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Hi everyone.  I have a question about mockingbirds and their territories as it pertains to other nesting birds.  Here's the story... I have a pole feeder system and a platform feeder in the front yard, and our yard is bordered by tons of native shrubs and trees, many of them berry-producing.  The mockingbird pair has been a resident here, but they've not really bothered with the feeders until lately... which is totally MY fault.  I put a tiny dish of dried mealworms out this winter on the platform feeder for some of the other birds, then added a tiny dish with a few blueberries in it.  Well, I guess you can see where this is going.  The mockingbirds wanted the mealworms and berries (naturally) and have now been running everyone else off whenever they come to the platform.  Now closer to where I knew the mockingbirds perched (near the cluster of trees that bear fruit (black cherry, holly, etc.)... I put another platform feeder JUST for the mockingbirds (the other birds don't visit that feeder).  Suet, berries, and mealworms are all in that feeder.

I will be removing the blueberries and mealworms SLOWLY from the platform feeder meant for the other birds, knowing there are some of both in the feeder meant for the mockingbirds.  But outside of that, I'm wondering about nest boxes for other birds...

The burning question that I can't find an answer to online:  Will mockingbirds bother or harass any nesting birds, or nest-building birds who are trying to nest or build a nest in the boxes at the same end of the yard as where the mockingbirds hang out?

I realize this isn't an easy question to answer, and I can find virtually nothing trying to Google this.  Hoping you guys have some insight and/or suggestions?  Some birds (like the Carolina Wrens) are eyeballing nesting locations, and by February (I live in central Alabama)... choices will be made.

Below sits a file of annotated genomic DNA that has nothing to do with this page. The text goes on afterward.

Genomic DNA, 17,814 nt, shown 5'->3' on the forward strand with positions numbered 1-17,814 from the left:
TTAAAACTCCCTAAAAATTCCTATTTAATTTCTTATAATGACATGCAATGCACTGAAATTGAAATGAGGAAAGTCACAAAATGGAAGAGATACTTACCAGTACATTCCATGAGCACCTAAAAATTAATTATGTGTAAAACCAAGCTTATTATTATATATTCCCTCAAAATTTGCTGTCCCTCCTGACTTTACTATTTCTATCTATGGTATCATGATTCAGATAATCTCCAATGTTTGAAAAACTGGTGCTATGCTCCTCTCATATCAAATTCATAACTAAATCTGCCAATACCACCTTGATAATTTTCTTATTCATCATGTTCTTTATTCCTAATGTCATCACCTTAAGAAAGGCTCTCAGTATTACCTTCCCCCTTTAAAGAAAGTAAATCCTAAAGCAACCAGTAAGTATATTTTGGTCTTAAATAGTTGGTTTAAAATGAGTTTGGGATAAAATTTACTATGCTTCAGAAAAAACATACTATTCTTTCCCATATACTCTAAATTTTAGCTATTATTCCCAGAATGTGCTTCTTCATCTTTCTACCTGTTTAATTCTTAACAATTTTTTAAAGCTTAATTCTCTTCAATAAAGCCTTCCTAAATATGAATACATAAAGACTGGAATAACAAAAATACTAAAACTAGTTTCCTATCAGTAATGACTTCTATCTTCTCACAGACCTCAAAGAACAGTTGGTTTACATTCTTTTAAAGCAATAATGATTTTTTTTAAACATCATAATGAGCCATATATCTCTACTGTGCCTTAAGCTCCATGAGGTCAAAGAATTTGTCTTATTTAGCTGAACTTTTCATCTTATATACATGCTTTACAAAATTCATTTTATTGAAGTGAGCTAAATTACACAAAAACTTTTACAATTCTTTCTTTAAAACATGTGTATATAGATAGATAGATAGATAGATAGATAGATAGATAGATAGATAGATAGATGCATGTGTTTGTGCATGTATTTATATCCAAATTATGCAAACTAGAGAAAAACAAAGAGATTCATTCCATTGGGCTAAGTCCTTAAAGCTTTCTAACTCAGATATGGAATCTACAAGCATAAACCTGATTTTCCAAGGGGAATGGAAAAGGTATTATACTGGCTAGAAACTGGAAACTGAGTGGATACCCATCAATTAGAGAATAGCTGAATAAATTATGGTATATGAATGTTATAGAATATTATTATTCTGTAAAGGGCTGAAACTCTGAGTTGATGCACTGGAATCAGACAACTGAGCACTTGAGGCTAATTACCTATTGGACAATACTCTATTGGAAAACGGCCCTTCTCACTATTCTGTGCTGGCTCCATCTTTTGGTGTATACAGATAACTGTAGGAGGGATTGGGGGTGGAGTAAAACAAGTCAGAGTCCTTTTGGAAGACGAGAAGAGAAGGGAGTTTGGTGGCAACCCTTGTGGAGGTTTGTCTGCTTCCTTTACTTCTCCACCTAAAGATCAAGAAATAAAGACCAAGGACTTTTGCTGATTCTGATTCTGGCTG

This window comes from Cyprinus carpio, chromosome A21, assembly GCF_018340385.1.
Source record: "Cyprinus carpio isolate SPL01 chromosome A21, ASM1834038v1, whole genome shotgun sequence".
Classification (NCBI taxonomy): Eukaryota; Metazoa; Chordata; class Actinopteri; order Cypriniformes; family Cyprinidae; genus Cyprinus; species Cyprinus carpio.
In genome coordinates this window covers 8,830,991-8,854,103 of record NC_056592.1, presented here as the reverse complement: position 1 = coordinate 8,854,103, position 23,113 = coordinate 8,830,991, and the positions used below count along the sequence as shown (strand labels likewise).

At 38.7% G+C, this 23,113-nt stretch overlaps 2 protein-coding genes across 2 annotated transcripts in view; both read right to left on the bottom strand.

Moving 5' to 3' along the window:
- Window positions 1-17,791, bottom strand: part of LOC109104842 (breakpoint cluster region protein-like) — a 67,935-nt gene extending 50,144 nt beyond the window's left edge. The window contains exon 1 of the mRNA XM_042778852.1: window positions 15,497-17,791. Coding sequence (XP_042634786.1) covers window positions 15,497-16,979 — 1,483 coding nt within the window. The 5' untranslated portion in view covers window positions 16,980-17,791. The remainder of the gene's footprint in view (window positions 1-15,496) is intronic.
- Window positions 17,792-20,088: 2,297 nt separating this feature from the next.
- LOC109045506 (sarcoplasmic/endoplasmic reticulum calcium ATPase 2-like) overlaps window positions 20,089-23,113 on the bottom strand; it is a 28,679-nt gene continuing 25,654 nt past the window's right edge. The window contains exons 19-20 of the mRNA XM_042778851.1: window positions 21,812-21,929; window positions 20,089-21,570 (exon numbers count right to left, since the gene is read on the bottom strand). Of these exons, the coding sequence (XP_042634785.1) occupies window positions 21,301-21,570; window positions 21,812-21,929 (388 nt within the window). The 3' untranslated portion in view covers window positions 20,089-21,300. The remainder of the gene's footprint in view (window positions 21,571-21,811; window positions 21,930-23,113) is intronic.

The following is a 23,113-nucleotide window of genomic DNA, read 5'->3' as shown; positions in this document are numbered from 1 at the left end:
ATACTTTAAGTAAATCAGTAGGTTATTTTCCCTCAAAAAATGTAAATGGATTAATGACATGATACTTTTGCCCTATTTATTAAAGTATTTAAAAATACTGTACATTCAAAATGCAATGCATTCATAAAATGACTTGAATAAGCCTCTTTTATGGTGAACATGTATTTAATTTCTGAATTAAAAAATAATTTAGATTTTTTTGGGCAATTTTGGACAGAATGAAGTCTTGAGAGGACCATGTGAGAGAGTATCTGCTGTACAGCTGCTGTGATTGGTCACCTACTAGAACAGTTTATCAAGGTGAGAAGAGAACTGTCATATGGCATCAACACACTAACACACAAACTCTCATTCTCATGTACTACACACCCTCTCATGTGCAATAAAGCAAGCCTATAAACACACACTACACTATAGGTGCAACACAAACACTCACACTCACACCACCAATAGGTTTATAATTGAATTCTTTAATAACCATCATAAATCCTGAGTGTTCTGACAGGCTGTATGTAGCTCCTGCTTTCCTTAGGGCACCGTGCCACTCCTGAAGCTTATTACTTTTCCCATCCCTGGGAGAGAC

Opinions, suggestions, experiences??

EDIT:  Just got off the phone with a 'bird expert' I know, and she said the mockingbird is strongly defending his territory, meaning it's likely not JUST about the food but about the location.  It's that time of year when they begin choosing where to begin to build a nest, and she also said that if that mockingbird is still around and defending the territory this way it's likely chosen a location in our yard (guess we will need to buy helmets lol).  I do see the mockingbird perching on the arbor at the end of the yard where most of the fruiting trees are, and he definitely watches the yard all day long.  So, in a couple of months, when their nesting season ends... they will likely just go about their business.  This pair has been in the neighborhood since we've lived here (3 years), and I've seen them getting drinks from the bird bath and perching on TOP of the other platform feeder (the one for other birds), but no serious aggression to the other birds until this winter.  It will play out, and I guess that's when I will have answers, especially if they decide to bounce off my head if I'm gardening in that end of the yard. lol  But I would still love to hear everyone's thoughts, tips, experiences on this.  The more knowledge the better, I say. :)